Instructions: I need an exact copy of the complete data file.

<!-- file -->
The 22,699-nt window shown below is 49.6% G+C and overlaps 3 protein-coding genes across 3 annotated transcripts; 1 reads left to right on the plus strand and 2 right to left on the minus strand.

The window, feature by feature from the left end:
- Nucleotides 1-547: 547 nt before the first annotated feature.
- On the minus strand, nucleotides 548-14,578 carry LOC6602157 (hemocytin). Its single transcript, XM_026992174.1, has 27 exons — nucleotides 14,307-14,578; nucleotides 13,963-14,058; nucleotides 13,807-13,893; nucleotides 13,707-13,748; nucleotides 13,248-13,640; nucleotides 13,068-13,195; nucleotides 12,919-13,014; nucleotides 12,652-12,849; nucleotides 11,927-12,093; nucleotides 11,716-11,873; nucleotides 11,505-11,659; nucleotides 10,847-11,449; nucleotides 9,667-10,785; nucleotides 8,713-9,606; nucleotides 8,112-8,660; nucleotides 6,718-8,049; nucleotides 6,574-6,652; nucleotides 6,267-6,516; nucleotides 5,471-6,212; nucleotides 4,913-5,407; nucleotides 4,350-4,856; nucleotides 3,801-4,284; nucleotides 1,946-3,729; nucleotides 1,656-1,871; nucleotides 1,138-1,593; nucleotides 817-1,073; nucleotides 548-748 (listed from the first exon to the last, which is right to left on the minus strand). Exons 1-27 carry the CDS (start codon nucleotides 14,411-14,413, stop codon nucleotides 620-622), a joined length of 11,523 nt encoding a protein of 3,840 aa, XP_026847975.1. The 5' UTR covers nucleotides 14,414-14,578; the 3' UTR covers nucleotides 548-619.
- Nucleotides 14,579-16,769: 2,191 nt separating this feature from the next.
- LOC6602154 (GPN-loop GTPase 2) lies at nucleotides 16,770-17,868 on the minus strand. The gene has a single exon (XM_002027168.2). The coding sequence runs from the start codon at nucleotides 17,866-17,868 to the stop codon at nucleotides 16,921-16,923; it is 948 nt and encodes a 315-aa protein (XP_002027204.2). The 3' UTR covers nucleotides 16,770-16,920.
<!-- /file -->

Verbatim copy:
The 22,699-nt window shown below is 49.6% G+C and overlaps 3 protein-coding genes across 3 annotated transcripts; 1 reads left to right on the plus strand and 2 right to left on the minus strand.

The window, feature by feature from the left end:
- Nucleotides 1-547: 547 nt before the first annotated feature.
- On the minus strand, nucleotides 548-14,578 carry LOC6602157 (hemocytin). Its single transcript, XM_026992174.1, has 27 exons — nucleotides 14,307-14,578; nucleotides 13,963-14,058; nucleotides 13,807-13,893; nucleotides 13,707-13,748; nucleotides 13,248-13,640; nucleotides 13,068-13,195; nucleotides 12,919-13,014; nucleotides 12,652-12,849; nucleotides 11,927-12,093; nucleotides 11,716-11,873; nucleotides 11,505-11,659; nucleotides 10,847-11,449; nucleotides 9,667-10,785; nucleotides 8,713-9,606; nucleotides 8,112-8,660; nucleotides 6,718-8,049; nucleotides 6,574-6,652; nucleotides 6,267-6,516; nucleotides 5,471-6,212; nucleotides 4,913-5,407; nucleotides 4,350-4,856; nucleotides 3,801-4,284; nucleotides 1,946-3,729; nucleotides 1,656-1,871; nucleotides 1,138-1,593; nucleotides 817-1,073; nucleotides 548-748 (listed from the first exon to the last, which is right to left on the minus strand). Exons 1-27 carry the CDS (start codon nucleotides 14,411-14,413, stop codon nucleotides 620-622), a joined length of 11,523 nt encoding a protein of 3,840 aa, XP_026847975.1. The 5' UTR covers nucleotides 14,414-14,578; the 3' UTR covers nucleotides 548-619.
- Nucleotides 14,579-16,769: 2,191 nt separating this feature from the next.
- LOC6602154 (GPN-loop GTPase 2) lies at nucleotides 16,770-17,868 on the minus strand. The gene has a single exon (XM_002027168.2). The coding sequence runs from the start codon at nucleotides 17,866-17,868 to the stop codon at nucleotides 16,921-16,923; it is 948 nt and encodes a 315-aa protein (XP_002027204.2). The 3' UTR covers nucleotides 16,770-16,920.